Ill. Lawmakers Weigh Waivers, Declare Process a Success
After declaring open season on state-mandated school rules and paperwork, Illinois lawmakers rejected several waivers of such rules requested by districts, then went home for the year.
The legislature would not allow school districts to reinstate corporal punishment, excuse themselves from state accreditation, reduce the amount of teacher training time, or avoid installing firefighting sprinkler systems in school buildings.
But after creating a process this year for local districts to seek exemptions from state rules, lawmakers and the state school board did approve many shortcuts. The new system allows districts to request a waiver from any rule or law. And after sorting through the first batch of requests--about 100 from across the state--state officials proclaimed the new process a success.
"Legislators sent a strong message that they support local efforts to find better ways to improve schools," Joseph Spagnolo, the state superintendent of education, said after the legislature adjourned early this month.
Debate over some of the more contentious measures kept lawmakers busy until the final moments of this year's session. The waiver system allows the state board to grant waivers of state regulations at any time. Twice a year--and for the first time this fall--lawmakers deal with requests that involve relaxing state laws.
Among the approved waivers:
- One district was allowed to let 9th and 10th graders who have failed required academic courses opt out of physical education in order to retake the required classes. Illinois mandates physical education for students all four years of high school.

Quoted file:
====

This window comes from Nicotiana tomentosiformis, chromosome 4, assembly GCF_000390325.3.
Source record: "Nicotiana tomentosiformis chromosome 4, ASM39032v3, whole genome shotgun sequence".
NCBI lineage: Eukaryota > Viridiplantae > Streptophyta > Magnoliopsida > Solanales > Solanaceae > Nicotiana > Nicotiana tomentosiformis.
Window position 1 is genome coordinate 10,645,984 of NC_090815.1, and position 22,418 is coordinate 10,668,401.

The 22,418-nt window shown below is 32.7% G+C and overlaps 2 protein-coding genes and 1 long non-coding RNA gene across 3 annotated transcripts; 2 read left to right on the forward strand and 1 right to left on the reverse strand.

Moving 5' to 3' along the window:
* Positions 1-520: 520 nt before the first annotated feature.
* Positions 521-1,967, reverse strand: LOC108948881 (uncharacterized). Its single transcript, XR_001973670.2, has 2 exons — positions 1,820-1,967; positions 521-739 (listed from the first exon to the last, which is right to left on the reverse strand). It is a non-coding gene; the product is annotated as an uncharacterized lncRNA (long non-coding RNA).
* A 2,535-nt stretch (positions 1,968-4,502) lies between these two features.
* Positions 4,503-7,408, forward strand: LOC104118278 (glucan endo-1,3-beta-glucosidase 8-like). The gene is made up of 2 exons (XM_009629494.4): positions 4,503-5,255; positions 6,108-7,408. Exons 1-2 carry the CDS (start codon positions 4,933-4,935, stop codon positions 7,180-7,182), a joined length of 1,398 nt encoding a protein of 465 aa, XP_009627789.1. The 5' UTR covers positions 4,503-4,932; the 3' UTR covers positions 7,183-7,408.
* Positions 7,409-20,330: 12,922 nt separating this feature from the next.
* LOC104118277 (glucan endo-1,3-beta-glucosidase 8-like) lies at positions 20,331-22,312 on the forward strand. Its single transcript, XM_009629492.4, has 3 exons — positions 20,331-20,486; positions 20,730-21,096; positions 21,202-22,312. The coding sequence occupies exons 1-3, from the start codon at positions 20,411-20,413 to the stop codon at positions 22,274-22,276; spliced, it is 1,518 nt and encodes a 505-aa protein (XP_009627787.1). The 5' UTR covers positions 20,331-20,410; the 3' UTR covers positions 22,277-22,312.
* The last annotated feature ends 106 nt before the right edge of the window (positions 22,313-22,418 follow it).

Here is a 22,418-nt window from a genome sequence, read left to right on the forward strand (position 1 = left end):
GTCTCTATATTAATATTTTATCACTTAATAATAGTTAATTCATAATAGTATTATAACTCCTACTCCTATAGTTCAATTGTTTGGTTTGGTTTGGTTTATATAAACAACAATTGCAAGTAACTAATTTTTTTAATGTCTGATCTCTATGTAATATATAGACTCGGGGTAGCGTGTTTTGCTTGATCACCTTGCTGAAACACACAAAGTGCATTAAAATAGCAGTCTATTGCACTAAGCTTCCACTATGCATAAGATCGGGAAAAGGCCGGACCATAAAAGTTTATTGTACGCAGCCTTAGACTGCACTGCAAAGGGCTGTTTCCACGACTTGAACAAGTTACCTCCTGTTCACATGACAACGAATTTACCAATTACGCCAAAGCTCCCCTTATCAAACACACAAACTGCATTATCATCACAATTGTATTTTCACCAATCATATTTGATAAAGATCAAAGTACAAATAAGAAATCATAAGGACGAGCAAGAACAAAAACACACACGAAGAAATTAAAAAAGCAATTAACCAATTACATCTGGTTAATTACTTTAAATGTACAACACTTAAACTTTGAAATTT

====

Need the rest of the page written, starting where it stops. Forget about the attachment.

- Three districts were granted power to exclude students who have not received all required immunizations by the first day of classes. State law sets an Oct. 15 cutoff date.
- Two districts were let off the hook on a requirement that the district treasurer live within district boundaries.
- One district won permission to stretch the required semester of health and safety instruction over three years of middle school.
The state's accreditation system generated perhaps the most fervent requests for waivers. Five districts had asked that they not have to comply with the time-consuming process.
Lawmakers turned them down. But partly because of those waiver requests, state officials are reviewing the accreditation proc-ess and say they are on a fast track to making the process less burdensome.
"I am sure that legislators are hearing the same criticisms of the process that I am hearing throughout the state," Mr. Spagnolo said. "The accreditation process is viewed as being overly bureaucratic and laden with unnecessary paperwork, as well as a time-consuming diversion."
The Illinois education department started a review of its accreditation process in June. The schools chief said that task should be wrapped up next month and the results presented to the state board early next year.
Meanwhile, the education department will continue the job of considering waivers. State officials said at least 35 waiver requests have trickled in since the first batch was sent to lawmakers last month. Top department officials planned to consider several of them in the next week.